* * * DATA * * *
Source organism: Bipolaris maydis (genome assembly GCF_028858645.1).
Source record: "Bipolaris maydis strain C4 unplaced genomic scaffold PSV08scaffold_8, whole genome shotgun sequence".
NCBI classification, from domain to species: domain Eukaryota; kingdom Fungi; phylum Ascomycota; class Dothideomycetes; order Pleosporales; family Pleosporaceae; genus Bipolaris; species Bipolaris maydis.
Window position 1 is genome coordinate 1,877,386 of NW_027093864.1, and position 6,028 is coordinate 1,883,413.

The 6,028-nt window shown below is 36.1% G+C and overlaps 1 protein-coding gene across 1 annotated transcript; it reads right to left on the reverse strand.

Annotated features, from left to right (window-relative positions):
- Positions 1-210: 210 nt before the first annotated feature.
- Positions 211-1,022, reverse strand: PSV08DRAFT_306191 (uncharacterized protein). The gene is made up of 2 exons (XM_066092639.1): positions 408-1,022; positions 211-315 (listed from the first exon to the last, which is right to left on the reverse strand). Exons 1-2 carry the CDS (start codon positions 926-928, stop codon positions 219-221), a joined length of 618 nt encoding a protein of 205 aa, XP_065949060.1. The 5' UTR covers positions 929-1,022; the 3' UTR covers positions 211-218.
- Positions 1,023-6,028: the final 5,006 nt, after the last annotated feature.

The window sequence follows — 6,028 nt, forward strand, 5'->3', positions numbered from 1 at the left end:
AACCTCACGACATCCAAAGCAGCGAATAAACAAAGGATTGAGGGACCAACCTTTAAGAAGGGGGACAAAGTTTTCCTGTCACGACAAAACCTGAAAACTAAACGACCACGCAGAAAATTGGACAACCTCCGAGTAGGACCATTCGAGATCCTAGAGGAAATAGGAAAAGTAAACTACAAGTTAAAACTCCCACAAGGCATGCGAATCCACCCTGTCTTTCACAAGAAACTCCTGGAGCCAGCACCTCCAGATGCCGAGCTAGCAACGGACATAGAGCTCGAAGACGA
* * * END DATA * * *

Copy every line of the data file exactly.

Source organism: Bipolaris maydis (genome assembly GCF_028858645.1).
Source record: "Bipolaris maydis strain C4 unplaced genomic scaffold PSV08scaffold_8, whole genome shotgun sequence".
NCBI classification, from domain to species: domain Eukaryota; kingdom Fungi; phylum Ascomycota; class Dothideomycetes; order Pleosporales; family Pleosporaceae; genus Bipolaris; species Bipolaris maydis.
Window position 1 is genome coordinate 1,877,386 of NW_027093864.1, and position 6,028 is coordinate 1,883,413.

The 6,028-nt window shown below is 36.1% G+C and overlaps 1 protein-coding gene across 1 annotated transcript; it reads right to left on the reverse strand.

Annotated features, from left to right (window-relative positions):
- Positions 1-210: 210 nt before the first annotated feature.
- Positions 211-1,022, reverse strand: PSV08DRAFT_306191 (uncharacterized protein). The gene is made up of 2 exons (XM_066092639.1): positions 408-1,022; positions 211-315 (listed from the first exon to the last, which is right to left on the reverse strand). Exons 1-2 carry the CDS (start codon positions 926-928, stop codon positions 219-221), a joined length of 618 nt encoding a protein of 205 aa, XP_065949060.1. The 5' UTR covers positions 929-1,022; the 3' UTR covers positions 211-218.
- Positions 1,023-6,028: the final 5,006 nt, after the last annotated feature.

The window sequence follows — 6,028 nt, forward strand, 5'->3', positions numbered from 1 at the left end:
AACCTCACGACATCCAAAGCAGCGAATAAACAAAGGATTGAGGGACCAACCTTTAAGAAGGGGGACAAAGTTTTCCTGTCACGACAAAACCTGAAAACTAAACGACCACGCAGAAAATTGGACAACCTCCGAGTAGGACCATTCGAGATCCTAGAGGAAATAGGAAAAGTAAACTACAAGTTAAAACTCCCACAAGGCATGCGAATCCACCCTGTCTTTCACAAGAAACTCCTGGAGCCAGCACCTCCAGATGCCGAGCTAGCAACGGACATAGAGCTCGAAGACGA